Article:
For wordsmiths it was worth a wander into the World of Words and a pop to the People Parlour where you could borrow a person who would tell you their story. Bumping into the gorgeous Muriel Lavender and having a little smooch was a bit of a highlight (Muriel hails from my town and our children used to go to nursery together) and the librarians were familiar faces from Frome Wholefoods all gathered in the arboretum weaving words and telling tales.
Those seeking a more luxurious festival experience were in for a treat at WOMAD. The La Di Da Loos with their porcelain bowls and dressing room mirrors, the spa with jacuzzi and treatments and the World of Wellbeing with laughing yoga, massages and hanging upside down back stretching all ensured there were some very laid back festival goers a-wandering about.
We even found a hobbit hole and it was for sale! If we could’ve fitted it in our pockets it would be up in the garden right now!
I love music festivals after dark, the stalls all lit up, flashing lights and curling dry ice from the stages, little eyes alight with excitement as they take it all in. WOMAD went one better as it paid host to the fabulous Carter’s Steam Fair. Under normal circumstances I loathe funfairs but this one is just a little bit different; steam powered rides and traditional side shows made me grin from ear to ear and skip a bit!
It drew us back in the daytime too! Have a close look at this picture – as we were whizzing around on this wood powered beauty Bonus Boy suddenly exclaimed ‘Mummy, Mummy! You are riding on Chris!’ it was a total coincidence that I had ended up on the back of my namesake – we were there because BB wanted Stan! (Spookily, my friend Liz was at the same fair when it was in Hemel Hempstead a couple of weeks ago and her daughter was on MY horse!)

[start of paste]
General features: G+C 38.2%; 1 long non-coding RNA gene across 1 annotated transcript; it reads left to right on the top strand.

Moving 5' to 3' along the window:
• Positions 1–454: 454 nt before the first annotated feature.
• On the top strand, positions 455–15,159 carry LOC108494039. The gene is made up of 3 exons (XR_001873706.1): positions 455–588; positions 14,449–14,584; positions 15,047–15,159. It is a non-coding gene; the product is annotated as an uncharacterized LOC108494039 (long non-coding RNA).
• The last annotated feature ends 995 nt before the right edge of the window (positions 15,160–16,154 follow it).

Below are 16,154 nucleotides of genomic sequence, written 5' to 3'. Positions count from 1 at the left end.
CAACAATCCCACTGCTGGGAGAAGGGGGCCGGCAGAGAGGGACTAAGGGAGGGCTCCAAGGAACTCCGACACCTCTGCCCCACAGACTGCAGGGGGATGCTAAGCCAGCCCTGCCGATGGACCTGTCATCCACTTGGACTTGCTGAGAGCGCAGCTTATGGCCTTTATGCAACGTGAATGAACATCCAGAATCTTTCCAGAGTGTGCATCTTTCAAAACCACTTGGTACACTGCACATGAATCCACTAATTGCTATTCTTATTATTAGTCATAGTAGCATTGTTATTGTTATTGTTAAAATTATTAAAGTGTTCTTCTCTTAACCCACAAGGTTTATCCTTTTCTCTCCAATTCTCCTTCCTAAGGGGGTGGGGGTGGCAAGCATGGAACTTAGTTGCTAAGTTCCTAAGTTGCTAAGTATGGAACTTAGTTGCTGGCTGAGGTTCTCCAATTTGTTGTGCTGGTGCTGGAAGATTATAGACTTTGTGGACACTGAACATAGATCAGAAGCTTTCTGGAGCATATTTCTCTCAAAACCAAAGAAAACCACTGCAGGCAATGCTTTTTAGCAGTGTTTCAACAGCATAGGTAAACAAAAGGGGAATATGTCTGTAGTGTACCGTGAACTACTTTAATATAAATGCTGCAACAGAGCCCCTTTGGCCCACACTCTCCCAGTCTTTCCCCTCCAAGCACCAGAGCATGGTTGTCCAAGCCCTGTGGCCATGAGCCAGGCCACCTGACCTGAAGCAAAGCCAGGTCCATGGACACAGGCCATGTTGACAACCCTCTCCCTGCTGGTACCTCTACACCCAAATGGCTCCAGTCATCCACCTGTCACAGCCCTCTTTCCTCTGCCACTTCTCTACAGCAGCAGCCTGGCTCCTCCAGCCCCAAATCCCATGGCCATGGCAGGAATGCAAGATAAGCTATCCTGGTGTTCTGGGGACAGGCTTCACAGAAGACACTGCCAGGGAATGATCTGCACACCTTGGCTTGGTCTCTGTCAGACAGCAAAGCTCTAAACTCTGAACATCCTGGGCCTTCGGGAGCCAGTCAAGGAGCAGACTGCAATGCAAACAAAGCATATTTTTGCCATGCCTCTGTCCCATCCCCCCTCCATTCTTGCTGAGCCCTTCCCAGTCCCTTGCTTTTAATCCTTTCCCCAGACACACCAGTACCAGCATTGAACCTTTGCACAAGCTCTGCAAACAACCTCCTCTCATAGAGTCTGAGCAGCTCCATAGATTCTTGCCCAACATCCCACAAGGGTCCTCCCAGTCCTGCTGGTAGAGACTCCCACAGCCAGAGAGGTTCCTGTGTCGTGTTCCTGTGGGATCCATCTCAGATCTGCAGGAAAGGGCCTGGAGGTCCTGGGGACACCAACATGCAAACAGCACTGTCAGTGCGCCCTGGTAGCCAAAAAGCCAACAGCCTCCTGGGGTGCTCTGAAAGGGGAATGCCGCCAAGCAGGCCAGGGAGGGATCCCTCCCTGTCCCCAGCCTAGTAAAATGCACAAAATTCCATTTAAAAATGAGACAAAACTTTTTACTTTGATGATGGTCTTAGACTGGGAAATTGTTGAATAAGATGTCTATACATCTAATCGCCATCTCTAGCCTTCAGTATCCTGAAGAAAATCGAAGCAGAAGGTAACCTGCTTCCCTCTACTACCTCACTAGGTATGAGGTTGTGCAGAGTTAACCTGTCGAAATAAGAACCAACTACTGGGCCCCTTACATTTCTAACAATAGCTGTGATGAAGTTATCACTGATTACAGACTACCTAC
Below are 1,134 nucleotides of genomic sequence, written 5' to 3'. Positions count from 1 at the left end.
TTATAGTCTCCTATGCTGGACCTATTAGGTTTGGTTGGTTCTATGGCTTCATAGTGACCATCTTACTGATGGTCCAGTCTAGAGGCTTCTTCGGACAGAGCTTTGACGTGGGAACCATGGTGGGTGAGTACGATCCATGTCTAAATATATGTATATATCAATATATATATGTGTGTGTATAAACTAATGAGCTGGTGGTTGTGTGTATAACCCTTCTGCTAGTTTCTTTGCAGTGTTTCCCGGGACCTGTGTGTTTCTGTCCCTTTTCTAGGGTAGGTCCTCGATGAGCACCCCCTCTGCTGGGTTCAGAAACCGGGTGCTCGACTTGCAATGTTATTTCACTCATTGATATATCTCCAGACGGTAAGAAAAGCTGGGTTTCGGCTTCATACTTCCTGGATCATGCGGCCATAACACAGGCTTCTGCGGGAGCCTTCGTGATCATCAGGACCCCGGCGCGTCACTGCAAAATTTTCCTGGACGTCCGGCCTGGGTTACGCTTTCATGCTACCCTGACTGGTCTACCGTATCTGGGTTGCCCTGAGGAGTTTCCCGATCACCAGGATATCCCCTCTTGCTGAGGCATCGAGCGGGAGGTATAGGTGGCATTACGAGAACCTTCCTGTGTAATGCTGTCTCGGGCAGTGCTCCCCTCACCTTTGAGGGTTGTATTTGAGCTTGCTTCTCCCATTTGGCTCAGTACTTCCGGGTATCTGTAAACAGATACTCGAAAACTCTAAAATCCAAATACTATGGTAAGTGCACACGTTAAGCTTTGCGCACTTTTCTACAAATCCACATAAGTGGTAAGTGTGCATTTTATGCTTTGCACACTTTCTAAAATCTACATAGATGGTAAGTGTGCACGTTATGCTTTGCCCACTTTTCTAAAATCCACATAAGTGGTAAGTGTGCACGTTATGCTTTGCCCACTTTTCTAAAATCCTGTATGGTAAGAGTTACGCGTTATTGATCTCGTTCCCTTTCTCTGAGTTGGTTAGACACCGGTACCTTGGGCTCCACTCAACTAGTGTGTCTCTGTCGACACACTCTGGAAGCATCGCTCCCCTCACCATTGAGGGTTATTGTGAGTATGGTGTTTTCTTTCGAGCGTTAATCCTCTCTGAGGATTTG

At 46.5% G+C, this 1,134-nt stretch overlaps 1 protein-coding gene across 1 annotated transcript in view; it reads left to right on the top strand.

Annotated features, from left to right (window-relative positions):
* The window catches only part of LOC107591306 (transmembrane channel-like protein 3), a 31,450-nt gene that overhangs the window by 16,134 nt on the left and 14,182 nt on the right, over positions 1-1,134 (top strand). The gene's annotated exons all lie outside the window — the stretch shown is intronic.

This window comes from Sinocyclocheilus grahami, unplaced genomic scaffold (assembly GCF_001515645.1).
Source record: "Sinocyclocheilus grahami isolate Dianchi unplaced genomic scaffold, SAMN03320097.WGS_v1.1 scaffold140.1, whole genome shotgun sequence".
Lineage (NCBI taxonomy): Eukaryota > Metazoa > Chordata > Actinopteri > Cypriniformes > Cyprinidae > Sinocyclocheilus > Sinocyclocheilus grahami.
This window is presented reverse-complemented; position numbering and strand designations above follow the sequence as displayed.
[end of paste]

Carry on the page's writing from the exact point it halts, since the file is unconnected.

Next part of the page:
I have a secret love of motorbikes (it’s that Manx connection) so there was no way I was leaving without a visit to the Wall of Death, Bonus Boy was captivated!
The shopping experience at festivals can be a bit traumatic with children in tow but I got off lightly this year. DG tried on a hat or two
He did his Artful Dodger thing
we stroked vintage dresses and admired beautiful jewellery but we only came home with two flower circlets and some bubbles – sensible crew!
On a practical level, this was the cleanest festival I have ever attended and that really matters when you have family with you. There was barely any litter to be seen, the toilets were cleaned regularly and kept well stocked with loo roll and hand cleaner (Bonus Boy announced that he loved them, bit odd but that may be due to the pump handle flush) and when the rain came down on Saturday night woodchips were quickly spread over high footfall areas keeping the mud to a minimum.
It won’t surprise regular readers to hear that I am very keen on the ethos behind WOMAD and its fabulous WOMAD foundation. At a time when arts budgets have been slashed by a government who seems to have no concept of the importance of creativity, innovation and independent thinking (I’ll stop there, for now) WOMAD’s vision is to bring all that into the classroom. In the words of Peter Gabriel himself
‘If we truly want a world full of global citizens, we have to start bringing the world inside the classroom’
Having seen my children relax into world music, watched my smallest go from ear defenders to seasoned festy and heard my eldest planning next year’s visit I can only agree.
Oh…and fairtrade sugar candyfloss bigger than your head helps too!
I could go on writing this post for ever, I’ve barely touched on the things we saw and did, the music we heard and the people we met, WOMAD is top of my list for next year!
Disclosure: We were sent family tickets to attend WOMAD this year and we are VERY grateful! All words and pictures are, as always, mine unless otherwise stated.